Effect of anti-CD44 shRNA on the C. neoformans association activity towards HBMEC

Anti-CD44 shRNA is an effective way to silence endogenous mRNA and thus CD44 proteins in HBMEC. The knock-down of CD44 allows us to evaluate its impact on C. neoformans association with the HBMEC. Five shRNA sequences were used and their corresponding locations were shown in Fig. 3A. Four were located inside the open reading frame of CD44, and one was located at the 3′ end, near the poly(A) site of the CD44 message (Fig. 3A). These shRNAs were carried on a lentivirus expression vector to facilitate their transfection and expression. Protein blots were used to detect CD44 levels in transfected cells. As shown in Fig. 3B, those shRNA located inside the open reading frame of CD44 were able to reduce CD44 protein level significantly; only the one (sample #67) near the poly(A) tail failed to knock down CD44 proteins in HBMEC. Some residual signals were detected in samples #63 to #66, probably because of untransfected HBMEC in the pool. As a control, vector bearing green fluorescent protein (GFP) or untreated HBMEC revealed a normal level of CD44. Interestingly, the CD44 level was proportional to the C. neoformans association ability with HBMEC (Fig. 3C). Among them, the anti-CD44 shRNA probe #64 resulted in the lowest cell association activity (N = 4). Regardless of the transfection efficiency, our results strongly suggested that CD44 in HBMEC played a major role as a receptor during C. neoformans adhesion.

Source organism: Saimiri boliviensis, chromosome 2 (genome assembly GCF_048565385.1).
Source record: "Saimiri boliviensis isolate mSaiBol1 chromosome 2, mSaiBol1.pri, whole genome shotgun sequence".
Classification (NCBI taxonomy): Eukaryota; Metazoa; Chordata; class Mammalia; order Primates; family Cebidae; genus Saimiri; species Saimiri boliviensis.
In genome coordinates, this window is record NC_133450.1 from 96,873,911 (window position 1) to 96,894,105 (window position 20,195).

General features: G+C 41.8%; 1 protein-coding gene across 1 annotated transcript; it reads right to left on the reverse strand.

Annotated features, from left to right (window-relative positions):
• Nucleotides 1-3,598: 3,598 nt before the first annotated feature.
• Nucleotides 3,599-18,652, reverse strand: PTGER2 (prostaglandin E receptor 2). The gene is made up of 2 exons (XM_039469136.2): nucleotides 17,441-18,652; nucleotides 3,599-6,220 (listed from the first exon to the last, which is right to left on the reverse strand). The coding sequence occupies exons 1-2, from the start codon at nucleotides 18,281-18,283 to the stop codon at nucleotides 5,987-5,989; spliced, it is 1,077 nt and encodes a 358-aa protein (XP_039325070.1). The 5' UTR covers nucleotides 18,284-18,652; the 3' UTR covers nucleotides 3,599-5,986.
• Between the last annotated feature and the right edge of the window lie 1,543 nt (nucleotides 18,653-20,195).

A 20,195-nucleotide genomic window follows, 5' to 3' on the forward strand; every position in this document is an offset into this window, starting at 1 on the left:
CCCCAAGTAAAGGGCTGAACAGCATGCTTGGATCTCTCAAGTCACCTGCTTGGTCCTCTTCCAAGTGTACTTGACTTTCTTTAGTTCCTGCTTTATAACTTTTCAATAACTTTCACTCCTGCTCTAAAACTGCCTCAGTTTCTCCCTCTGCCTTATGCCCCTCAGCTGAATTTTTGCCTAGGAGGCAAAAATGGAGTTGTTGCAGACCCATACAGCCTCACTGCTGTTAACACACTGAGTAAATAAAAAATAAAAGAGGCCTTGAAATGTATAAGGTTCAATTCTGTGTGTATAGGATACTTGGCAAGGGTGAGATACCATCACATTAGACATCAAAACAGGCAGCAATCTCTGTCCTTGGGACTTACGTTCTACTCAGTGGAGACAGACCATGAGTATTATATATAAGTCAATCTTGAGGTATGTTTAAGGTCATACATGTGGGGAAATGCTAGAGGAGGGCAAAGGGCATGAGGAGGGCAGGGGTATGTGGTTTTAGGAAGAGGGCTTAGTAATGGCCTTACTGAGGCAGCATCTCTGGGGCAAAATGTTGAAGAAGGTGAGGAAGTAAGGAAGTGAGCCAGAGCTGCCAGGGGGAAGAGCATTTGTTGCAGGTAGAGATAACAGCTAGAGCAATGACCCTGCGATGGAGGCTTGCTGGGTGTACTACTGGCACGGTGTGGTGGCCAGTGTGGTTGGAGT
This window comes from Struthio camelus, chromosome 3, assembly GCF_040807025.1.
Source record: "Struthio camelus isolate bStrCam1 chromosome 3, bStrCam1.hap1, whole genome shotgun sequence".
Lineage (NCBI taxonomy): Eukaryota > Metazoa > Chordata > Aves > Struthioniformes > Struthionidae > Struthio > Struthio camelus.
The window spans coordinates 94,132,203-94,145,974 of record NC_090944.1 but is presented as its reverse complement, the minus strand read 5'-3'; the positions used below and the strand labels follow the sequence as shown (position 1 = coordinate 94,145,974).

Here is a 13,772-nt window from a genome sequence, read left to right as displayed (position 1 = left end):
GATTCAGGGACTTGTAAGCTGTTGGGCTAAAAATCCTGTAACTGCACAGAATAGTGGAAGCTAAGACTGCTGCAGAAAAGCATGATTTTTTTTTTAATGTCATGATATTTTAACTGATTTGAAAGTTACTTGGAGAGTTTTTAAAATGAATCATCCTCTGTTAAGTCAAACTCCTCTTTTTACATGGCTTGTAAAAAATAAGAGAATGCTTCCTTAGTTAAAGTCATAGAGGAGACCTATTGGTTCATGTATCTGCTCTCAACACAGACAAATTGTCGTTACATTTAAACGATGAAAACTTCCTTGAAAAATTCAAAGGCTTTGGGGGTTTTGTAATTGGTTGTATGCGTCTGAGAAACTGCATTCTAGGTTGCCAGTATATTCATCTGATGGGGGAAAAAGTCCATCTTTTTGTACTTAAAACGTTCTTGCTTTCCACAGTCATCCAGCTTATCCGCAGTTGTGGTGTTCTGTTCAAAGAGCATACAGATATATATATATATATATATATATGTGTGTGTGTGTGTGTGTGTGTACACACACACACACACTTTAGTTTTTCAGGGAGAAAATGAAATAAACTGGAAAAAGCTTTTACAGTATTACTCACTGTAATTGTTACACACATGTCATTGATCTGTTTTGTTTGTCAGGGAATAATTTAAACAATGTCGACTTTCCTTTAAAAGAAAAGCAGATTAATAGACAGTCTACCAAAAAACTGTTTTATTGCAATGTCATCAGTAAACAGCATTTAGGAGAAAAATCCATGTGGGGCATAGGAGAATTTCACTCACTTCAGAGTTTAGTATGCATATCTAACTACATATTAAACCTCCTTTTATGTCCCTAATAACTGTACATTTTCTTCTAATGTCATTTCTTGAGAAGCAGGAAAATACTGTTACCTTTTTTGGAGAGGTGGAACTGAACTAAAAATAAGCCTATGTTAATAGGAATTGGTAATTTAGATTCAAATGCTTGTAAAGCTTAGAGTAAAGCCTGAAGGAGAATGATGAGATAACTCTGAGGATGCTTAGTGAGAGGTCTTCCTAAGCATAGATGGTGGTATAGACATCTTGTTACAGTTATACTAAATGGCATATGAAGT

Figure 3.

Knock-down of CD44 by shRNA results in a reduction of C. neoformans association with HBMEC.
A. A ∼4 kb CD44 mRNA (NM_000610) including its 5′-UTR, open reading frame and 3′-UTR regions is shown and the locations of small-hairpin anti-CD44 domain are indicated.
B. Silencing effect of five different anti-CD44 shRNAs was measured at the protein level and compared with pLKO.1-puro GFP and empty vector controls. For each target gene (#63 to #66, except #67), approximately 70–85% knock-down was achieved.
C. C. neoformans in vitro association assay was performed with CD44-knock-down HBMEC. For each shRNA except #67, significant reduction of association was observed.